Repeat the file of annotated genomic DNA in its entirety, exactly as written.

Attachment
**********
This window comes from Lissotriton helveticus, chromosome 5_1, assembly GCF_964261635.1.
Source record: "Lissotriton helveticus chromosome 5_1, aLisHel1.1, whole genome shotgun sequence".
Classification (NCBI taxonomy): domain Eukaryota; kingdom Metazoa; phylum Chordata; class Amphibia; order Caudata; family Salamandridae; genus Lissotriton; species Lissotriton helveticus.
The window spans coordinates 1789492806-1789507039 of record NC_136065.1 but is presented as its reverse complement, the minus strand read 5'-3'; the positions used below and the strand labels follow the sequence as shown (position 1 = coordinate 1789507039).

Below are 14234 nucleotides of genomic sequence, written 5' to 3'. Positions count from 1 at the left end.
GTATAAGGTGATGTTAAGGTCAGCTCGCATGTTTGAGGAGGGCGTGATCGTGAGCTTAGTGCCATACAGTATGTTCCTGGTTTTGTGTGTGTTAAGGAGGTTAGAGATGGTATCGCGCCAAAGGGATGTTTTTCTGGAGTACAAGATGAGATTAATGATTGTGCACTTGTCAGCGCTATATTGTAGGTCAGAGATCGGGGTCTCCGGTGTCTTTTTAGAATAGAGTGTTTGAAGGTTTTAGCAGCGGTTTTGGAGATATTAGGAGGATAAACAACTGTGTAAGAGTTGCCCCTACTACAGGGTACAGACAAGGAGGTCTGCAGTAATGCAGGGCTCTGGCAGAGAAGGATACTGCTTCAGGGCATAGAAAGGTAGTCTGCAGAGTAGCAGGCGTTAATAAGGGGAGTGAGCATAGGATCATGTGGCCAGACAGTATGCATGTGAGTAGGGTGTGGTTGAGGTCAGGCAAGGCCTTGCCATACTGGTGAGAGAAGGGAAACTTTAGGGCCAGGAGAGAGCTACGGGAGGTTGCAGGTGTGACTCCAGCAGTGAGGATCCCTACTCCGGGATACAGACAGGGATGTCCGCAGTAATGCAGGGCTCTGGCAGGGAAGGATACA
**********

This window comes from Lissotriton helveticus, chromosome 5_1, assembly GCF_964261635.1.
Source record: "Lissotriton helveticus chromosome 5_1, aLisHel1.1, whole genome shotgun sequence".
Classification (NCBI taxonomy): domain Eukaryota; kingdom Metazoa; phylum Chordata; class Amphibia; order Caudata; family Salamandridae; genus Lissotriton; species Lissotriton helveticus.
The window spans coordinates 1789492806-1789507039 of record NC_136065.1 but is presented as its reverse complement, the minus strand read 5'-3'; the positions used below and the strand labels follow the sequence as shown (position 1 = coordinate 1789507039).

Below are 14234 nucleotides of genomic sequence, written 5' to 3'. Positions count from 1 at the left end.
GTATAAGGTGATGTTAAGGTCAGCTCGCATGTTTGAGGAGGGCGTGATCGTGAGCTTAGTGCCATACAGTATGTTCCTGGTTTTGTGTGTGTTAAGGAGGTTAGAGATGGTATCGCGCCAAAGGGATGTTTTTCTGGAGTACAAGATGAGATTAATGATTGTGCACTTGTCAGCGCTATATTGTAGGTCAGAGATCGGGGTCTCCGGTGTCTTTTTAGAATAGAGTGTTTGAAGGTTTTAGCAGCGGTTTTGGAGATATTAGGAGGATAAACAACTGTGTAAGAGTTGCCCCTACTACAGGGTACAGACAAGGAGGTCTGCAGTAATGCAGGGCTCTGGCAGAGAAGGATACTGCTTCAGGGCATAGAAAGGTAGTCTGCAGAGTAGCAGGCGTTAATAAGGGGAGTGAGCATAGGATCATGTGGCCAGACAGTATGCATGTGAGTAGGGTGTGGTTGAGGTCAGGCAAGGCCTTGCCATACTGGTGAGAGAAGGGAAACTTTAGGGCCAGGAGAGAGCTACGGGAGGTTGCAGGTGTGACTCCAGCAGTGAGGATCCCTACTCCGGGATACAGACAGGGATGTCCGCAGTAATGCAGGGCTCTGGCAGGGAAGGATACA